Positively the Heartland: Concordia High School basketball player beats the odds

Posted at 8:27 AM, Mar 04, 2022
and last updated 2022-03-04 11:36:30-05

OMAHA, Neb. (KMTV) — Concordia's Matthew Jipp loves to play basketball and he's overcome a lot to have that chance.

After a convincing district win, Matthew is first to the net.

Loud cheers give it away—there's more to this moment.

Early on, doctors prepared Andy and Kim Jipp: their son may never walk.

"We actually didn't know he had spina bifida until he was born, and then they saw an opening on his back, so they took him away. He actually had trouble breathing, as well," said Kim.

Intubated immediately, Matthew had surgery that day, essentially to untangle nerves from his spinal cord.

"The prognosis was, 'hey, he's probably not going to walk.' It was a little touch and go those first couple of days. A lot of information you're trying to process," said Andy.

By his fourth birthday, he'd need several surgeries.

Matthew's parents took note of his resilience even back then.

"He's been a fighter and a go-getter ever since he was little," said Kim.

Concordia Boys head varsity coach Ken Kulus modifies workouts to protect the 18-year-old's health.

Nearly everything else is routine.

"It's never been a 'gift' position for him. It's always been something he's worked at and strived for. For him to be on the team. For us is just part of our culture and part of who we are," said Kulus.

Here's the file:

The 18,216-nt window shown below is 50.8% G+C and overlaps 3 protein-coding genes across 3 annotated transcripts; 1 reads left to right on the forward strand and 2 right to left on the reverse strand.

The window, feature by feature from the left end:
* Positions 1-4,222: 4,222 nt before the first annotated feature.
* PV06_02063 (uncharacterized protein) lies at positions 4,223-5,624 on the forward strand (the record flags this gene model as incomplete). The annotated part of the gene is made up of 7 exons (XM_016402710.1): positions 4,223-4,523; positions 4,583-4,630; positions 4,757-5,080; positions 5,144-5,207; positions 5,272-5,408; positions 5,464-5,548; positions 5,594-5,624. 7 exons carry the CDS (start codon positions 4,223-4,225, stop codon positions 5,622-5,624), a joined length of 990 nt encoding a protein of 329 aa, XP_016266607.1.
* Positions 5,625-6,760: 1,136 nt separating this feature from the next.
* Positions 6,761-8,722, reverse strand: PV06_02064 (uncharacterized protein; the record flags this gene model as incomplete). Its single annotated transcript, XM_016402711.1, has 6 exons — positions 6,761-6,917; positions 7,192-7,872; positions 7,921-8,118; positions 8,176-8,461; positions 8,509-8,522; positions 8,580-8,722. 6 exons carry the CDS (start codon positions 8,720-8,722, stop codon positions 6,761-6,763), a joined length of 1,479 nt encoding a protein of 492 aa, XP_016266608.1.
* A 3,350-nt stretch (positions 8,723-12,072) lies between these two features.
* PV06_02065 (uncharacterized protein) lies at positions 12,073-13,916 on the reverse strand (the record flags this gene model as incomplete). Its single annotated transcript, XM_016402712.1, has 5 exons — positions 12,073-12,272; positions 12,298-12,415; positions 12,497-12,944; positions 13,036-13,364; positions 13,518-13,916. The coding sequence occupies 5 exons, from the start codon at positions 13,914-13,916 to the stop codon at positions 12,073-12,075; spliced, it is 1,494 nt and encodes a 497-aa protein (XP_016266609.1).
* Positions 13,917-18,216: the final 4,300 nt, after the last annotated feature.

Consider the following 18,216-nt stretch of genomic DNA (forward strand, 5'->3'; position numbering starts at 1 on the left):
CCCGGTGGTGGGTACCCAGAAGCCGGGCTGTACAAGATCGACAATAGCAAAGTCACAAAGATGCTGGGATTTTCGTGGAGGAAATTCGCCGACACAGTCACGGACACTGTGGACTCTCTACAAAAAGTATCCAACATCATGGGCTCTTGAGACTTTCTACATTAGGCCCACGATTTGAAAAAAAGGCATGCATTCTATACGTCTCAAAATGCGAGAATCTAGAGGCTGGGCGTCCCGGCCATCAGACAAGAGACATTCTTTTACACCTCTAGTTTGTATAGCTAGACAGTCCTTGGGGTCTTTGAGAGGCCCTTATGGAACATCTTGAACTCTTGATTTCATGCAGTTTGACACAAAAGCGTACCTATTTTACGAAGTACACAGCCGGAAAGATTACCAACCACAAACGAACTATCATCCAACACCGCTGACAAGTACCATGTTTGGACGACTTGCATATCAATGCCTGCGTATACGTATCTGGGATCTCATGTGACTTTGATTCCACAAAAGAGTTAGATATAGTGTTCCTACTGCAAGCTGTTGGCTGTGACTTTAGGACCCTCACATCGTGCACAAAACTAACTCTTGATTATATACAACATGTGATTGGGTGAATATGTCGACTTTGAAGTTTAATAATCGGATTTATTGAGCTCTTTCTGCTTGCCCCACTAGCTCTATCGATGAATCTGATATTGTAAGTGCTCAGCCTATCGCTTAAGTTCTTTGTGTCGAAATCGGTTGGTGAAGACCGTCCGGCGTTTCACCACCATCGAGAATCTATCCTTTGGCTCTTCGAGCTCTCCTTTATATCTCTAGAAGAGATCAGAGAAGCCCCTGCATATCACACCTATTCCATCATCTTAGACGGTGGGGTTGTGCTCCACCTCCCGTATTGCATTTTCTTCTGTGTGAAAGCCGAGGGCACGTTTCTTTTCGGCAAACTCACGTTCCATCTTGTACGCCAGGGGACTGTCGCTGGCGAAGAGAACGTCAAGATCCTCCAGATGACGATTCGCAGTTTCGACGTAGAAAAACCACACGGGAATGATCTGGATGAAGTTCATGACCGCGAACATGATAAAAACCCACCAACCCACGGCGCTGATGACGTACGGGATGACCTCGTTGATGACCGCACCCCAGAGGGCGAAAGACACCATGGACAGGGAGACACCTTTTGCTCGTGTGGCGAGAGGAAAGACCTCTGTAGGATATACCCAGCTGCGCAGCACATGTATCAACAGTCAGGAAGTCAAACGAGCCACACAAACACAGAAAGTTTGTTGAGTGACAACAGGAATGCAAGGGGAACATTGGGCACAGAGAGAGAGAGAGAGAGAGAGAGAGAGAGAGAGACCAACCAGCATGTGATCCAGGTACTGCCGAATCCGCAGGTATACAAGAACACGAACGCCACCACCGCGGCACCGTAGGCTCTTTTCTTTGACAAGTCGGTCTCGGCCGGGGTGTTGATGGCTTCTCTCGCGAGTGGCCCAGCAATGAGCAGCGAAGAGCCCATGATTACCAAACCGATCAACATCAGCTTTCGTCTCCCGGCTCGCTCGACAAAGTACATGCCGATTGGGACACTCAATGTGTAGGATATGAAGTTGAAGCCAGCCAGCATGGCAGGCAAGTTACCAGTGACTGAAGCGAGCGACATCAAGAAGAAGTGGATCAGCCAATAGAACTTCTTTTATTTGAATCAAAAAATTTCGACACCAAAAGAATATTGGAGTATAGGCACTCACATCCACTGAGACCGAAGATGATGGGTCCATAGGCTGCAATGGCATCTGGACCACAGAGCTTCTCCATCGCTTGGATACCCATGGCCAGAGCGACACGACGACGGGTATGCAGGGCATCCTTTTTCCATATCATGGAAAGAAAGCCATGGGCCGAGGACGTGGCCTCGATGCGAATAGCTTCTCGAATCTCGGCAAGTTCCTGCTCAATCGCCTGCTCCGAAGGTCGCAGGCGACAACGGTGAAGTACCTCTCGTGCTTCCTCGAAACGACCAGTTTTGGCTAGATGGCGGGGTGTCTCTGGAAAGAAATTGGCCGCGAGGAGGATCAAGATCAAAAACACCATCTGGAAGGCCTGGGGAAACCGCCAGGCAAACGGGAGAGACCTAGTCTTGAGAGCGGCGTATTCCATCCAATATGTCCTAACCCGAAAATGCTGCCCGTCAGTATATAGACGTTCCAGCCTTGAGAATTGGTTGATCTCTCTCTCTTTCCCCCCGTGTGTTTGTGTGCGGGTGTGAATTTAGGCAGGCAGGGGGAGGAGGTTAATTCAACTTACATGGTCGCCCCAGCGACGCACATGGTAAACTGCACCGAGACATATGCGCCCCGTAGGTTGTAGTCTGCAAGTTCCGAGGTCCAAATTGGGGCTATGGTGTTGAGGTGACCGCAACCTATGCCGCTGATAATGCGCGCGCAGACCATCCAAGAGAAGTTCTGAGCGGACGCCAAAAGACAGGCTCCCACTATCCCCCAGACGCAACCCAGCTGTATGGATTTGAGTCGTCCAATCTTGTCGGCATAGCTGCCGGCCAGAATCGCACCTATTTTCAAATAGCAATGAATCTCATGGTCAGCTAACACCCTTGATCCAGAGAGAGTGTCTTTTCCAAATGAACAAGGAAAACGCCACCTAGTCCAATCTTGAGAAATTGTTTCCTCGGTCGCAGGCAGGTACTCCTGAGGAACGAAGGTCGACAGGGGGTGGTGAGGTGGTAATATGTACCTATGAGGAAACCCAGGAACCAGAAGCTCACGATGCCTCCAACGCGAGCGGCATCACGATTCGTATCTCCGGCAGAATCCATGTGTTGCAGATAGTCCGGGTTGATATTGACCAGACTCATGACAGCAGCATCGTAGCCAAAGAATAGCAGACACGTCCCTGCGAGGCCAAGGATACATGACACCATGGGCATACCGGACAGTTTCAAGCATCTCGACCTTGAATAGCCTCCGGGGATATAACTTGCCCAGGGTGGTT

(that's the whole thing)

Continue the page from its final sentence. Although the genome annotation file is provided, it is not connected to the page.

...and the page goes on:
Fellow senior Ace Eckman talked about Matthew's qualities.

"He brings a lot of positivity and energy to the team we love having him. In practice, he works his tail off and he's just selfless and a great guy," said Eckman.

A unanimous sentiment.

In addition to this honor, the team also asked Matthew to accept their championship plaque.

And in-game, they're his most vocal supporters.

"It's just amazing the support that I have from everybody. And, jokingly, I've told some of them, 'try not to be so loud when I go in'," said Matthew.

Beyond basketball, Matthew's example is universal.

"There's always a way that you can deal with things. And there's always ways to get around the hard things and to do what you want to do in life. If you want to do it, you might have to do it differently than everybody else, and that's okay," said Matthew.

Concordia faces Auburn in the state tournament Tuesday.

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